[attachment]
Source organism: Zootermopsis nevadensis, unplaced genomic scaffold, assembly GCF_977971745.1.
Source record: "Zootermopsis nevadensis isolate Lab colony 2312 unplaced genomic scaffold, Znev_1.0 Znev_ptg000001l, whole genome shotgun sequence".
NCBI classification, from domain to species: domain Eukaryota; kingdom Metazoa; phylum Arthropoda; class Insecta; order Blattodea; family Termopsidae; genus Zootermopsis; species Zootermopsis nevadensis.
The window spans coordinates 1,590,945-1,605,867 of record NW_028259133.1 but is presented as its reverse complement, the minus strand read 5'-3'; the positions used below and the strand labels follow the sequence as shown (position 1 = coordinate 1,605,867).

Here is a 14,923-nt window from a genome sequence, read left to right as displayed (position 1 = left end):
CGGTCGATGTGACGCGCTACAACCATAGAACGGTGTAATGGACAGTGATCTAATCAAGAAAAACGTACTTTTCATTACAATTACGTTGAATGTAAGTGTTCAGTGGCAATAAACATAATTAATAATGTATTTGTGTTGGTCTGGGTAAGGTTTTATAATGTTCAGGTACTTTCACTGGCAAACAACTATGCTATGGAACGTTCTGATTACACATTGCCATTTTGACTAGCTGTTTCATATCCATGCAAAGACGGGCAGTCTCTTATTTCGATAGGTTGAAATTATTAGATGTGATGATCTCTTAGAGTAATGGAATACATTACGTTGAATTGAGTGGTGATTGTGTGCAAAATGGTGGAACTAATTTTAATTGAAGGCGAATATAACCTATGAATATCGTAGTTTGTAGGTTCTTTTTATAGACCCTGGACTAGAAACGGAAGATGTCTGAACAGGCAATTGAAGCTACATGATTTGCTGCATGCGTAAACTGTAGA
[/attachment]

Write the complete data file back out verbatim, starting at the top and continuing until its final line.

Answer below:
Source organism: Zootermopsis nevadensis, unplaced genomic scaffold, assembly GCF_977971745.1.
Source record: "Zootermopsis nevadensis isolate Lab colony 2312 unplaced genomic scaffold, Znev_1.0 Znev_ptg000001l, whole genome shotgun sequence".
NCBI classification, from domain to species: domain Eukaryota; kingdom Metazoa; phylum Arthropoda; class Insecta; order Blattodea; family Termopsidae; genus Zootermopsis; species Zootermopsis nevadensis.
The window spans coordinates 1,590,945-1,605,867 of record NW_028259133.1 but is presented as its reverse complement, the minus strand read 5'-3'; the positions used below and the strand labels follow the sequence as shown (position 1 = coordinate 1,605,867).

Here is a 14,923-nt window from a genome sequence, read left to right as displayed (position 1 = left end):
CGGTCGATGTGACGCGCTACAACCATAGAACGGTGTAATGGACAGTGATCTAATCAAGAAAAACGTACTTTTCATTACAATTACGTTGAATGTAAGTGTTCAGTGGCAATAAACATAATTAATAATGTATTTGTGTTGGTCTGGGTAAGGTTTTATAATGTTCAGGTACTTTCACTGGCAAACAACTATGCTATGGAACGTTCTGATTACACATTGCCATTTTGACTAGCTGTTTCATATCCATGCAAAGACGGGCAGTCTCTTATTTCGATAGGTTGAAATTATTAGATGTGATGATCTCTTAGAGTAATGGAATACATTACGTTGAATTGAGTGGTGATTGTGTGCAAAATGGTGGAACTAATTTTAATTGAAGGCGAATATAACCTATGAATATCGTAGTTTGTAGGTTCTTTTTATAGACCCTGGACTAGAAACGGAAGATGTCTGAACAGGCAATTGAAGCTACATGATTTGCTGCATGCGTAAACTGTAGA